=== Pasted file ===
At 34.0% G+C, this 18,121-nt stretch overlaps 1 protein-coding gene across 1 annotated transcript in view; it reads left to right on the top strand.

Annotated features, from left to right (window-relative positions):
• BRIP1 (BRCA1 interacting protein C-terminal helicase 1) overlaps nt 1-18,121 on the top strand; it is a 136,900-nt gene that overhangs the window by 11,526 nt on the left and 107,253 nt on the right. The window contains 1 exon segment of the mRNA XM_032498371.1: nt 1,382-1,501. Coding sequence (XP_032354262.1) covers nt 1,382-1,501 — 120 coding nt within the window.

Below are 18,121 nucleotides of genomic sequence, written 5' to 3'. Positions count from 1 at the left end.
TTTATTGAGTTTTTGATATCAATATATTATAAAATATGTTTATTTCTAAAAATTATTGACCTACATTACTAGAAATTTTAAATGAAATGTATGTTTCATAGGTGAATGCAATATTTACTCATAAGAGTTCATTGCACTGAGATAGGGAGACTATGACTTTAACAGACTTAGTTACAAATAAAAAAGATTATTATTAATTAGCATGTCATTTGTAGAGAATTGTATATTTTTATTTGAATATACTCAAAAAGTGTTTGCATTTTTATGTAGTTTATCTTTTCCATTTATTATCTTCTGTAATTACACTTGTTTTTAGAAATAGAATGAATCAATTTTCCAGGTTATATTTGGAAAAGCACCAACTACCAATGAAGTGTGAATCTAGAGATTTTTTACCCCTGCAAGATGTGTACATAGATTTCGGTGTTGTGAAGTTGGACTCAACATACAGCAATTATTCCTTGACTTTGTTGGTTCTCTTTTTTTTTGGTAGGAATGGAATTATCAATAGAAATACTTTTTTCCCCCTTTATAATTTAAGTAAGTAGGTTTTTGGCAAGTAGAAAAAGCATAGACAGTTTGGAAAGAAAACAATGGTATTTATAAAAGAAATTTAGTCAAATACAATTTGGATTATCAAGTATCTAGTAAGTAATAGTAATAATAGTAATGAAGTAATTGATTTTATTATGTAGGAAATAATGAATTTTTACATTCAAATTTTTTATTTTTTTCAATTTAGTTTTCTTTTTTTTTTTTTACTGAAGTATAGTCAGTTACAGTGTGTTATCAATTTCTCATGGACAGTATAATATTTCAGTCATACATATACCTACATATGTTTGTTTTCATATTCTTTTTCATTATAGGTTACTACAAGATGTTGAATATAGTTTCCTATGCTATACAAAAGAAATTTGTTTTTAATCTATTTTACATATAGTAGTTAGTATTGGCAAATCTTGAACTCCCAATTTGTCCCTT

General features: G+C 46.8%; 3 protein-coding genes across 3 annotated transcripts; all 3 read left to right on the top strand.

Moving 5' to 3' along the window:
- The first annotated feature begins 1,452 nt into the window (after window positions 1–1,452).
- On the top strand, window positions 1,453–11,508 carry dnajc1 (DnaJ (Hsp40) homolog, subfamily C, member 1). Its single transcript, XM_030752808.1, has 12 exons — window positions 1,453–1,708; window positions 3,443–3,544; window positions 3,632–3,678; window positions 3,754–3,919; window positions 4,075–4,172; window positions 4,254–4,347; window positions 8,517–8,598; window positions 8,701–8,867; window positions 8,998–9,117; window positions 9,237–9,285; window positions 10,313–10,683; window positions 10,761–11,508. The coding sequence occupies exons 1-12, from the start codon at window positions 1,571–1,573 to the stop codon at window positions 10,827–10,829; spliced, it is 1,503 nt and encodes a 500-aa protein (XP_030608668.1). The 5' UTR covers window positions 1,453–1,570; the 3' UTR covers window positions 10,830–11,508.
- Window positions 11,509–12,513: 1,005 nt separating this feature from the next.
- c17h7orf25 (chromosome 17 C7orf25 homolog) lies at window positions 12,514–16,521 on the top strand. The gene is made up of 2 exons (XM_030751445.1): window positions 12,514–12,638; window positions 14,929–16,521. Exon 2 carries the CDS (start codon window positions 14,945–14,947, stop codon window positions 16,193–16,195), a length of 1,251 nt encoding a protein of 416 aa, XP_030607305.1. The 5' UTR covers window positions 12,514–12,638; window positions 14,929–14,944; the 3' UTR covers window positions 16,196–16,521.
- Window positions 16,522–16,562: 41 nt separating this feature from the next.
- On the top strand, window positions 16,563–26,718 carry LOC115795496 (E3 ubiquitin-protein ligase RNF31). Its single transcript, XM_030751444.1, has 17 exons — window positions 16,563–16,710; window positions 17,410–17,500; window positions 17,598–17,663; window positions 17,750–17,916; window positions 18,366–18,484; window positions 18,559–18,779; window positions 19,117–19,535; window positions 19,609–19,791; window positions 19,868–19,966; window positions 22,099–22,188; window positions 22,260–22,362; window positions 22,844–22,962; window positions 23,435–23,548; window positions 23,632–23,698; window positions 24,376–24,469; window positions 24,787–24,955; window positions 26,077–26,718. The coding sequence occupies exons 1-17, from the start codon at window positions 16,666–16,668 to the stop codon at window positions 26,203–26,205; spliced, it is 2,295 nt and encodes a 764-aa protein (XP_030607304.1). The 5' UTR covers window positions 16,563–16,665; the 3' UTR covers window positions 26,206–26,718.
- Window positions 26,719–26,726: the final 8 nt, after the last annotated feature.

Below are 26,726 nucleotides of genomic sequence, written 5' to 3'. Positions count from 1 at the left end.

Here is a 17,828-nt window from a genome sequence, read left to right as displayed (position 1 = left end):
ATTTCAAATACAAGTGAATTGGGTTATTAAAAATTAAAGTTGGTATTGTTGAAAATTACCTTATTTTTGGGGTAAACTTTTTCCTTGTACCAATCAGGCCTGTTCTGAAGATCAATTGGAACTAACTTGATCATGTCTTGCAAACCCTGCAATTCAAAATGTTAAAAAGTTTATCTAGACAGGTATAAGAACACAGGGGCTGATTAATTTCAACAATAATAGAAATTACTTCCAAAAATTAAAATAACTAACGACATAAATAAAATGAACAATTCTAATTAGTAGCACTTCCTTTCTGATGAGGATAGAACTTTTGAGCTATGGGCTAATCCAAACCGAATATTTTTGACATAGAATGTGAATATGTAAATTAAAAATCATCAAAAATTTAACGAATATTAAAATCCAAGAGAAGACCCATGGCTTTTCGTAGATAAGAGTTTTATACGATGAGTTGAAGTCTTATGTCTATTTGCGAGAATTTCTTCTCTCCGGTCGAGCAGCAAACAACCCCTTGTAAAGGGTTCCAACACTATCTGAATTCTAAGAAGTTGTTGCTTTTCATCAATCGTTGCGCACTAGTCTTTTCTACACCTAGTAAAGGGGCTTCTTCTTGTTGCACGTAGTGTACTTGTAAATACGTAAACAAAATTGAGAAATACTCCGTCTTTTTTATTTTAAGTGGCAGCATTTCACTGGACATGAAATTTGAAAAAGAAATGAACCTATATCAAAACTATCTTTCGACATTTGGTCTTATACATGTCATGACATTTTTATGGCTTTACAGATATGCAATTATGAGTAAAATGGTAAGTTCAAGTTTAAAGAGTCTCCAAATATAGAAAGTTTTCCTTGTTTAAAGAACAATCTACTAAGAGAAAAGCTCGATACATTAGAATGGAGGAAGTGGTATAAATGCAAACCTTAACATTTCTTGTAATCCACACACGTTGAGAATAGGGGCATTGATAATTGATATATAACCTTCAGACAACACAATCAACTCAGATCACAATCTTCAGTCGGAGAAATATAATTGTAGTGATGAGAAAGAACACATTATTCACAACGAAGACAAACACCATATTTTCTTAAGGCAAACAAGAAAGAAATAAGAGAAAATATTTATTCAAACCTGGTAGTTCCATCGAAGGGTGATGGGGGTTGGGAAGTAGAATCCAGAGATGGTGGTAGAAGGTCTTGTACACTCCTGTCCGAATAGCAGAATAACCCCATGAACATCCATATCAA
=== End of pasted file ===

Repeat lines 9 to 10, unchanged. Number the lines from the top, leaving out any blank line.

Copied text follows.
- On the top strand, window positions 1,453–11,508 carry dnajc1 (DnaJ (Hsp40) homolog, subfamily C, member 1). Its single transcript, XM_030752808.1, has 12 exons — window positions 1,453–1,708; window positions 3,443–3,544; window positions 3,632–3,678; window positions 3,754–3,919; window positions 4,075–4,172; window positions 4,254–4,347; window positions 8,517–8,598; window positions 8,701–8,867; window positions 8,998–9,117; window positions 9,237–9,285; window positions 10,313–10,683; window positions 10,761–11,508. The coding sequence occupies exons 1-12, from the start codon at window positions 1,571–1,573 to the stop codon at window positions 10,827–10,829; spliced, it is 1,503 nt and encodes a 500-aa protein (XP_030608668.1). The 5' UTR covers window positions 1,453–1,570; the 3' UTR covers window positions 10,830–11,508.
- Window positions 11,509–12,513: 1,005 nt separating this feature from the next.